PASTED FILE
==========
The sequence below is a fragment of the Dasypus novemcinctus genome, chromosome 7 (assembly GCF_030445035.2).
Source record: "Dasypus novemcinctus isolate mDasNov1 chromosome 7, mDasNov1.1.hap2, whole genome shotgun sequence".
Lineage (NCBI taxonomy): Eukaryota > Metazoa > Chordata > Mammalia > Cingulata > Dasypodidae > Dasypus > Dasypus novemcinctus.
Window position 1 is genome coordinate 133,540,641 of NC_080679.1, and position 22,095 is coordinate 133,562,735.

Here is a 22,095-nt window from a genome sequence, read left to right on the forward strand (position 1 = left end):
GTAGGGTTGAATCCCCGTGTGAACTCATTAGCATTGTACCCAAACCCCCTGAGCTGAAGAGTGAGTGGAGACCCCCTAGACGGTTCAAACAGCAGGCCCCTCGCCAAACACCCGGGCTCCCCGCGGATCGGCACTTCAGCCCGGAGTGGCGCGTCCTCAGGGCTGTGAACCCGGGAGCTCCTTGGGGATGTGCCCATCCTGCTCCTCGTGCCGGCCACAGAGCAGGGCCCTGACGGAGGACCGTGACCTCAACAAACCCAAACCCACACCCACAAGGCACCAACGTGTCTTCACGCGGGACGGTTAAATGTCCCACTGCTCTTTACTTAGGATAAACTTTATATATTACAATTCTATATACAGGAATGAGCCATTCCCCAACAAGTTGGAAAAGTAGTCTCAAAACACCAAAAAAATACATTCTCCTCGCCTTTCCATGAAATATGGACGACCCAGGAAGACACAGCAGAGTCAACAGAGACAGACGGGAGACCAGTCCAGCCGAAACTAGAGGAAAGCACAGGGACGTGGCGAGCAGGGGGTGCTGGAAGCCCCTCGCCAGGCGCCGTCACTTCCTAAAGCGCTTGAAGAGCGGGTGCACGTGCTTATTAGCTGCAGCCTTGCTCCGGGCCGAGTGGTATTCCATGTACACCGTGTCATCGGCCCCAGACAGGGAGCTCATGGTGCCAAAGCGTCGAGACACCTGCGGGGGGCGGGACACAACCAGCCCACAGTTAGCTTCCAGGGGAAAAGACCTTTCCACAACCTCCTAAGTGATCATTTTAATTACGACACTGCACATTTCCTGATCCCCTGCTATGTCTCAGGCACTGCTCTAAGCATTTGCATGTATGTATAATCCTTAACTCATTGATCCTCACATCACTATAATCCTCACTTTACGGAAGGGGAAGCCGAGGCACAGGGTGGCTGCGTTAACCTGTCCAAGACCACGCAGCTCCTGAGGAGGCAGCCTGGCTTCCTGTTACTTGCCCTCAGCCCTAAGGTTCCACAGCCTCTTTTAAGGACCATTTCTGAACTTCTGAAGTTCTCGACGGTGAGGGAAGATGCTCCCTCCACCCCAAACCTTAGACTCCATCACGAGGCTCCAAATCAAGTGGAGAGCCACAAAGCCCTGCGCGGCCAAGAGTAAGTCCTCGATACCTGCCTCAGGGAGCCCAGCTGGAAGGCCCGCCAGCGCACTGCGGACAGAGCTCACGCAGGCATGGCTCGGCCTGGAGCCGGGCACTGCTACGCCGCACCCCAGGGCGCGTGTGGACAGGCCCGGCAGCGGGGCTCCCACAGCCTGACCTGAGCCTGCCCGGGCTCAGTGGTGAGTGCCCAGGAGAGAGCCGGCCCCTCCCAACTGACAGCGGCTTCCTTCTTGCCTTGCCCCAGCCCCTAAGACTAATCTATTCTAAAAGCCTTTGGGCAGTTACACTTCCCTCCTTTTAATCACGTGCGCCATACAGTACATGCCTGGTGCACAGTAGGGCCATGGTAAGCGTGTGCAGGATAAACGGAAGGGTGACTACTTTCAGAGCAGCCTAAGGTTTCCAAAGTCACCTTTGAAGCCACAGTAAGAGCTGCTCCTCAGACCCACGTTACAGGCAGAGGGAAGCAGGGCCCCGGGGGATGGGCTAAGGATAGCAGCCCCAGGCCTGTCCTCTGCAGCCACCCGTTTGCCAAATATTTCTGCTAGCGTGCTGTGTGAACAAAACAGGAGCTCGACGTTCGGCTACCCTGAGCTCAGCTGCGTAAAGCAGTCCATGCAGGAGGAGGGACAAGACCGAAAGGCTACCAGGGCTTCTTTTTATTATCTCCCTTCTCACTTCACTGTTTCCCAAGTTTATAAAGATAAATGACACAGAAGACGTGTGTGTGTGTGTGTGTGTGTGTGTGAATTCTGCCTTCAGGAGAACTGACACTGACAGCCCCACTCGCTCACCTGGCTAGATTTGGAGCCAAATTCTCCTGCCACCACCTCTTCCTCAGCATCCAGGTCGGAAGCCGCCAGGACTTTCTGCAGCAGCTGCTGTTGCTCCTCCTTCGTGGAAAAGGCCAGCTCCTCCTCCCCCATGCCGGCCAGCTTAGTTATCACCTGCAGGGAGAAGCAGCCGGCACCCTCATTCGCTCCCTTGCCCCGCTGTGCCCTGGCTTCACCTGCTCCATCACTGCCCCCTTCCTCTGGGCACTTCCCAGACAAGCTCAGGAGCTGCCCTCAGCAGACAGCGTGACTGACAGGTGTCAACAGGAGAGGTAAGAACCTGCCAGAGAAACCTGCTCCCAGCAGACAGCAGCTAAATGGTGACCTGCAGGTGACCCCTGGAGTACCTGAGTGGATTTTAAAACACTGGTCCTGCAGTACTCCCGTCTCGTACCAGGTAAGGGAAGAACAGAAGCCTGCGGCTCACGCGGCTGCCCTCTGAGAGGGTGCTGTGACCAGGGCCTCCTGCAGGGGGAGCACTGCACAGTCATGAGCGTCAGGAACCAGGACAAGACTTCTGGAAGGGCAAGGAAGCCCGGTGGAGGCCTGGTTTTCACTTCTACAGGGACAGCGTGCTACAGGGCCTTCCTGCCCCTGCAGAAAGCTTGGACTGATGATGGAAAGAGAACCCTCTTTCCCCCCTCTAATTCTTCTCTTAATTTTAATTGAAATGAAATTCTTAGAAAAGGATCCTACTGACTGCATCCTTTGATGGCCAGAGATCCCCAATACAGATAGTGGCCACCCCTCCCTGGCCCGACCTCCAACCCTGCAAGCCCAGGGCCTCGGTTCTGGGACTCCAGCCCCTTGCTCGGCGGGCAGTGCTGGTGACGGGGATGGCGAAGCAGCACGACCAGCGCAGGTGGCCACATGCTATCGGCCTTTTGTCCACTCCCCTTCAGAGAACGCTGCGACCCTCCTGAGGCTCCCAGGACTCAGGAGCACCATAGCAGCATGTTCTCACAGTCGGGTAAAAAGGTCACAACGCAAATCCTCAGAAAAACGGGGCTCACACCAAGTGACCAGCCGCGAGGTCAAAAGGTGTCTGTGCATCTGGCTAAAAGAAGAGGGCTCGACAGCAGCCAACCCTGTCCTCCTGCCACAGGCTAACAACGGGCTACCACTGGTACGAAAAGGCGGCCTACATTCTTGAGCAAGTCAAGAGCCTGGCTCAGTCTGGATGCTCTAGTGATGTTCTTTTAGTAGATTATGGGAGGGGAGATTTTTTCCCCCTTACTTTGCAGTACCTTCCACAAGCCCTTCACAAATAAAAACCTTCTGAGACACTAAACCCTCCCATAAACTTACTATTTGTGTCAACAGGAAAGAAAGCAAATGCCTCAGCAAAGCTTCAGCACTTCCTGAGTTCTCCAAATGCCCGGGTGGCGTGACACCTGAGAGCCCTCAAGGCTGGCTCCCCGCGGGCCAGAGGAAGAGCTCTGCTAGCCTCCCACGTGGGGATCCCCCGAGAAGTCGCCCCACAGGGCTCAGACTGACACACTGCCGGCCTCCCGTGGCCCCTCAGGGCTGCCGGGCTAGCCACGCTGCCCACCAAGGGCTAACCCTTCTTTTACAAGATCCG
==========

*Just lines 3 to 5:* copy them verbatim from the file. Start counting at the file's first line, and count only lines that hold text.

Lineage (NCBI taxonomy): Eukaryota > Metazoa > Chordata > Mammalia > Cingulata > Dasypodidae > Dasypus > Dasypus novemcinctus.
Window position 1 is genome coordinate 133,540,641 of NC_080679.1, and position 22,095 is coordinate 133,562,735.

Here is a 22,095-nt window from a genome sequence, read left to right on the forward strand (position 1 = left end):